From premade pizzas to taco bars and sushi counters, supermarkets are starting to look a lot more like takeout restaurants. Data shows, however, that as these prepared meal offerings have increased, so have new food safety issues that some chains are struggling to manage.
For example, one popular grocer who has been seen as a trailblazer in the sale of fresh-cooked items was recently forced to temporarily shut down one of its commercial kitchens producing fresh meals for stores after the U.S. Food and Drug Administration issued a warning over safety gaps in the Boston-area plant.
Another grocer recently experienced an E.coli outbreak that was linked to rotisserie chicken salad and an outbreak of Salmonella that sickened nearly 300 people.
As explained in one article, the grocers’ woes highlight challenges facing supermarkets competing for consumers forgoing home-cooking and traditional restaurant meals in favor of fresh offerings at their neighborhood grocery store. As prepared-food offerings increase in volume and complexity, the risk of food-safety issues also grows, with supermarkets now facing safety concerns that have plagued the restaurant industry for years.
Data shows that fresh prepared foods generated $15 billion in sales in supermarkets in 2005, a figure that has nearly doubled to about $28 billion last year. But while grocers have long offered fresh options from delis and salad bars, they now are selling more sophisticated meals, which require more complex cooking and serving practices.
For example, rice bound for a cold Mediterranean pilaf salad must be cooked to 135°F, then cooled for two hours to 70°F, and chilled for an additional four hours to 41°F to prevent dangerous spores from growing and contaminating food.
“Our stores have become mini restaurants and pubs,” said Paul Marra, manager of food safety for Wegmans Food Markets Inc., which now runs full-service restaurants in stores offering everything from mussels to crème brûlée. “Prior to that, we basically sliced cold cuts and made a few salads.”
According to the the U.S. Centers for Disease Control and Prevention, while data on foodborne illness outbreaks linked to grocery stores is delayed and highly dependent on reporting by state health departments, outbreaks linked to U.S. supermarkets more than doubled from 2014 to 2015.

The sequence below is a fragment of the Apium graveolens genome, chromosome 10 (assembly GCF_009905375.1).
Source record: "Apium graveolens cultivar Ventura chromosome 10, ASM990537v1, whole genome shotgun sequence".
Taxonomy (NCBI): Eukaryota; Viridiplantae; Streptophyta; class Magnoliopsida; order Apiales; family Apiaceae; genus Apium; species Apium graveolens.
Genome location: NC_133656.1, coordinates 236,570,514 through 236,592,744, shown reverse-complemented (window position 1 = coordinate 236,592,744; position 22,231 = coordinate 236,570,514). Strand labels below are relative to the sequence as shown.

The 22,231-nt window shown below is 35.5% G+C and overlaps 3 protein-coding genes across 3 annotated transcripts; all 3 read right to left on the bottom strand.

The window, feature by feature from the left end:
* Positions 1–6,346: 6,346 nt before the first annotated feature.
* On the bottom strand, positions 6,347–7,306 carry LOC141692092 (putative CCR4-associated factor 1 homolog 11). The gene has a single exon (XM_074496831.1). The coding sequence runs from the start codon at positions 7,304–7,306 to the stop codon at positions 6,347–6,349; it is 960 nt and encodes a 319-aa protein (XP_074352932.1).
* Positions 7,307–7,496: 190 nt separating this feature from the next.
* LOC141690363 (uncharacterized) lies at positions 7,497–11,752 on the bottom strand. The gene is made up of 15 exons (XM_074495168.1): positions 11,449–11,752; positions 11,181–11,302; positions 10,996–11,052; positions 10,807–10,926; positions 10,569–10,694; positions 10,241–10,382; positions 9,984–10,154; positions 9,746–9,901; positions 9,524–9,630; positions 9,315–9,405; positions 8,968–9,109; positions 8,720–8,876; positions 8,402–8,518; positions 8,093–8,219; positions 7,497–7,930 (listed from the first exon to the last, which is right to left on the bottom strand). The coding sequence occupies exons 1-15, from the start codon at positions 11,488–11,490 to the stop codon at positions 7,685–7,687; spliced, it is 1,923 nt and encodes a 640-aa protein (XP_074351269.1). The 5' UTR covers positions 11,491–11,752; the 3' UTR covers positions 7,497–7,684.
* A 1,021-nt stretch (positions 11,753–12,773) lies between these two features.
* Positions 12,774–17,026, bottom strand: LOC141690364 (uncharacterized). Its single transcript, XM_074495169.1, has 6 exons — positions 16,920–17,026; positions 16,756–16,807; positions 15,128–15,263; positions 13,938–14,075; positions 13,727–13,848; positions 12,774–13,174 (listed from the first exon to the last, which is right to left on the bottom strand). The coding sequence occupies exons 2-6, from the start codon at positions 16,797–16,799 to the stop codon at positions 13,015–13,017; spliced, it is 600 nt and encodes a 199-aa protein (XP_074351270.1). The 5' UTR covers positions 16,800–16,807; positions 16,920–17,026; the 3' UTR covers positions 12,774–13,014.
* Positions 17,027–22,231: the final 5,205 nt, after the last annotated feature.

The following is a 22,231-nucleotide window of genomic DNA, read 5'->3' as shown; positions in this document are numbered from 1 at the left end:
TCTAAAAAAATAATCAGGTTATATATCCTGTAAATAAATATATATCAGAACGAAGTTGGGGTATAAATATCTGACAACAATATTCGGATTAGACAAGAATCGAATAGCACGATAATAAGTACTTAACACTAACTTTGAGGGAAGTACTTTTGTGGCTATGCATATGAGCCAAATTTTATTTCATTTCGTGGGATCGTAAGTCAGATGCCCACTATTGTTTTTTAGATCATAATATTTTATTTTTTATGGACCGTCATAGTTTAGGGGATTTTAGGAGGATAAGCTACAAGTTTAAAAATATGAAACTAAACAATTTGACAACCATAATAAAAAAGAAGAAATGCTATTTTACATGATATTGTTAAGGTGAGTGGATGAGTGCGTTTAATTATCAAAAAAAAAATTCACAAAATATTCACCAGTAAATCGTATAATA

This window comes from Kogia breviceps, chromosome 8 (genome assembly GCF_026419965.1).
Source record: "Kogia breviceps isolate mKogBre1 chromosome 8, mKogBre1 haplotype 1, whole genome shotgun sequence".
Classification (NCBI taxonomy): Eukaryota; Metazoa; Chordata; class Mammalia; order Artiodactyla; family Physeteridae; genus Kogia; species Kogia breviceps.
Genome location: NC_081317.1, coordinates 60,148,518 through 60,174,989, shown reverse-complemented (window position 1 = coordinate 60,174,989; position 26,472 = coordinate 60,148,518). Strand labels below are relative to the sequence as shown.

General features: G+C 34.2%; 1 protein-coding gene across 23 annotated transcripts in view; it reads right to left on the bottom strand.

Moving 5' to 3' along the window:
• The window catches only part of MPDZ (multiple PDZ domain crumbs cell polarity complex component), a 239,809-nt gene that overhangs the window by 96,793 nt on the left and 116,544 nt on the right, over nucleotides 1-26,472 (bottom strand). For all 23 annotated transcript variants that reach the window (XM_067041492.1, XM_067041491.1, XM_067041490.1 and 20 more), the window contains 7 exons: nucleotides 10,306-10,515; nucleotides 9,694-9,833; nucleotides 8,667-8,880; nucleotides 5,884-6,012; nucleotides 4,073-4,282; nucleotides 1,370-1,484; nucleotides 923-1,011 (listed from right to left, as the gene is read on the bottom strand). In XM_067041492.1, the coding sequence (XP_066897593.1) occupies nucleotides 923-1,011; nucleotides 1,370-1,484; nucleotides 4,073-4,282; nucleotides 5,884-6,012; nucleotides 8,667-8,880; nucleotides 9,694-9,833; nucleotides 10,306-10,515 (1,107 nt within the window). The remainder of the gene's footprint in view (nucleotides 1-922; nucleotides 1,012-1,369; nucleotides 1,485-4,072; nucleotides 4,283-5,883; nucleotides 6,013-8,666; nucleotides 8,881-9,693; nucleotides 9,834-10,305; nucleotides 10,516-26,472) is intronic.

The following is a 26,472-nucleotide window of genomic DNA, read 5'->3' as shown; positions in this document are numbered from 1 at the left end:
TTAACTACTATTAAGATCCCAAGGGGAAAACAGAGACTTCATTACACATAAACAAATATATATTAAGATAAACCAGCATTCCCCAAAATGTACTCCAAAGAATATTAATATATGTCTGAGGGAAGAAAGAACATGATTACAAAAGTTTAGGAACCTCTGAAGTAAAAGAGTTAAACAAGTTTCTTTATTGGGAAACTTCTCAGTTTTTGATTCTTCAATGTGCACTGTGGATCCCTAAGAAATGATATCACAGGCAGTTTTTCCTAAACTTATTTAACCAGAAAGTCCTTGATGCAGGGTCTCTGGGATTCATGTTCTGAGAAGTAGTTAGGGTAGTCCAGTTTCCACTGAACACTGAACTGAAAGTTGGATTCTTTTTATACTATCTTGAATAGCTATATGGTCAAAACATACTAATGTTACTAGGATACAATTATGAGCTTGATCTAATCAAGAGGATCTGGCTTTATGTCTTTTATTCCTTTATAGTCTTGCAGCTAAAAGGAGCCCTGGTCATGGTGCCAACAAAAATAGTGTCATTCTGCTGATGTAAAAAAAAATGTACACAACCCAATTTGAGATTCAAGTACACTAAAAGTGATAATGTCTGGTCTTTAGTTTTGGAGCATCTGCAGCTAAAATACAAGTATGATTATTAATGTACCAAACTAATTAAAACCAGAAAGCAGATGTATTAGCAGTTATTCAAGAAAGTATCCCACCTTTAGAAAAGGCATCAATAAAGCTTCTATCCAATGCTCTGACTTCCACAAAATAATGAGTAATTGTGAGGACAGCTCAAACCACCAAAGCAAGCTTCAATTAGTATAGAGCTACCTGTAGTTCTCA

Salmonella was the most common outbreak tied to stores, followed by norovirus, and outbreaks stemmed from everything from ribs to chocolate mousse. While foodborne illness outbreaks tied to restaurants still far exceed those at grocery stores, experts say that gap could narrow as more supermarkets jump into prepared foods.
Among the biggest concerns stem from employees mishandling prepared food or not washing their hands while working with it, Robert Powitz, a Connecticut health officer and forensic sanitarian, said in the article. In New York, nearly a third of the 15,600 violations at grocery stores in the past year involved prepared foods, according to an analysis of latest available state Agriculture Department statistics. Of those, 221 violations involved employees’ mishandling prepared food or handwashing.
To avoid these problems, grocers are ramping up employee training including online food-safety courses and eliminating meat handling in some of their commercial kitchens. However, high attrition rates among employees can be a problem at supermarkets, as is motivating busy employees to adhere to ever-changing food-safety standards.
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